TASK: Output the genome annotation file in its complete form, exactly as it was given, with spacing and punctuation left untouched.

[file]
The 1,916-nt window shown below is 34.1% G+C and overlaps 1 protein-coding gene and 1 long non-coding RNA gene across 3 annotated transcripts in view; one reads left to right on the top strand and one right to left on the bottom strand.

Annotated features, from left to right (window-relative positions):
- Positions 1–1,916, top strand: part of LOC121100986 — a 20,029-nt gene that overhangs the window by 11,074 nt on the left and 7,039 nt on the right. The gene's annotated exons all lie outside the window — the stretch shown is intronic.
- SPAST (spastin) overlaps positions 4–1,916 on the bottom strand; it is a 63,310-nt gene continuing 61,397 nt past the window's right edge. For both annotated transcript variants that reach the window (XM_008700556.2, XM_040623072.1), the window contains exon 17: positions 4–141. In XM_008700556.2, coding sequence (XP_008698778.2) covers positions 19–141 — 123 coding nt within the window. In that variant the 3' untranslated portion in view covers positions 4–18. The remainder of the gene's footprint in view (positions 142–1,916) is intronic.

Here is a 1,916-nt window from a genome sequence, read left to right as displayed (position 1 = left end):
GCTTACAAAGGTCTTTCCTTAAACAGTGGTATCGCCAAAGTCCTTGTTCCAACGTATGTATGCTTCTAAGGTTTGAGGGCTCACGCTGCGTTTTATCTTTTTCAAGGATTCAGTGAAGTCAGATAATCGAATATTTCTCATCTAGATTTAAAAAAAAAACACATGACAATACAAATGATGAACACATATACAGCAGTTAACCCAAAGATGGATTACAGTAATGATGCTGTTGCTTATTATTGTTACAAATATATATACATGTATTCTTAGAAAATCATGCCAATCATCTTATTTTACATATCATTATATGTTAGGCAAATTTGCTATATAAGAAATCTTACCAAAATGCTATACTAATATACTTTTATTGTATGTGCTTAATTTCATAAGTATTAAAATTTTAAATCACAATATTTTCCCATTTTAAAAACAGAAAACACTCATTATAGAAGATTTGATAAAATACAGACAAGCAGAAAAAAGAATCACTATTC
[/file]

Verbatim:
The 1,916-nt window shown below is 34.1% G+C and overlaps 1 protein-coding gene and 1 long non-coding RNA gene across 3 annotated transcripts in view; one reads left to right on the top strand and one right to left on the bottom strand.

Annotated features, from left to right (window-relative positions):
- Positions 1–1,916, top strand: part of LOC121100986 — a 20,029-nt gene that overhangs the window by 11,074 nt on the left and 7,039 nt on the right. The gene's annotated exons all lie outside the window — the stretch shown is intronic.
- SPAST (spastin) overlaps positions 4–1,916 on the bottom strand; it is a 63,310-nt gene continuing 61,397 nt past the window's right edge. For both annotated transcript variants that reach the window (XM_008700556.2, XM_040623072.1), the window contains exon 17: positions 4–141. In XM_008700556.2, coding sequence (XP_008698778.2) covers positions 19–141 — 123 coding nt within the window. In that variant the 3' untranslated portion in view covers positions 4–18. The remainder of the gene's footprint in view (positions 142–1,916) is intronic.

Here is a 1,916-nt window from a genome sequence, read left to right as displayed (position 1 = left end):
GCTTACAAAGGTCTTTCCTTAAACAGTGGTATCGCCAAAGTCCTTGTTCCAACGTATGTATGCTTCTAAGGTTTGAGGGCTCACGCTGCGTTTTATCTTTTTCAAGGATTCAGTGAAGTCAGATAATCGAATATTTCTCATCTAGATTTAAAAAAAAAACACATGACAATACAAATGATGAACACATATACAGCAGTTAACCCAAAGATGGATTACAGTAATGATGCTGTTGCTTATTATTGTTACAAATATATATACATGTATTCTTAGAAAATCATGCCAATCATCTTATTTTACATATCATTATATGTTAGGCAAATTTGCTATATAAGAAATCTTACCAAAATGCTATACTAATATACTTTTATTGTATGTGCTTAATTTCATAAGTATTAAAATTTTAAATCACAATATTTTCCCATTTTAAAAACAGAAAACACTCATTATAGAAGATTTGATAAAATACAGACAAGCAGAAAAAAGAATCACTATTC